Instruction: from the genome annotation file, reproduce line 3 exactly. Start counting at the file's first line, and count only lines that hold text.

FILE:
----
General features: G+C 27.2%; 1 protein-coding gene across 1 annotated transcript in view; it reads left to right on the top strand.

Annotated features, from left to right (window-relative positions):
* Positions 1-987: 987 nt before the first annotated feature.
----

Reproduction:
* Positions 1-987: 987 nt before the first annotated feature.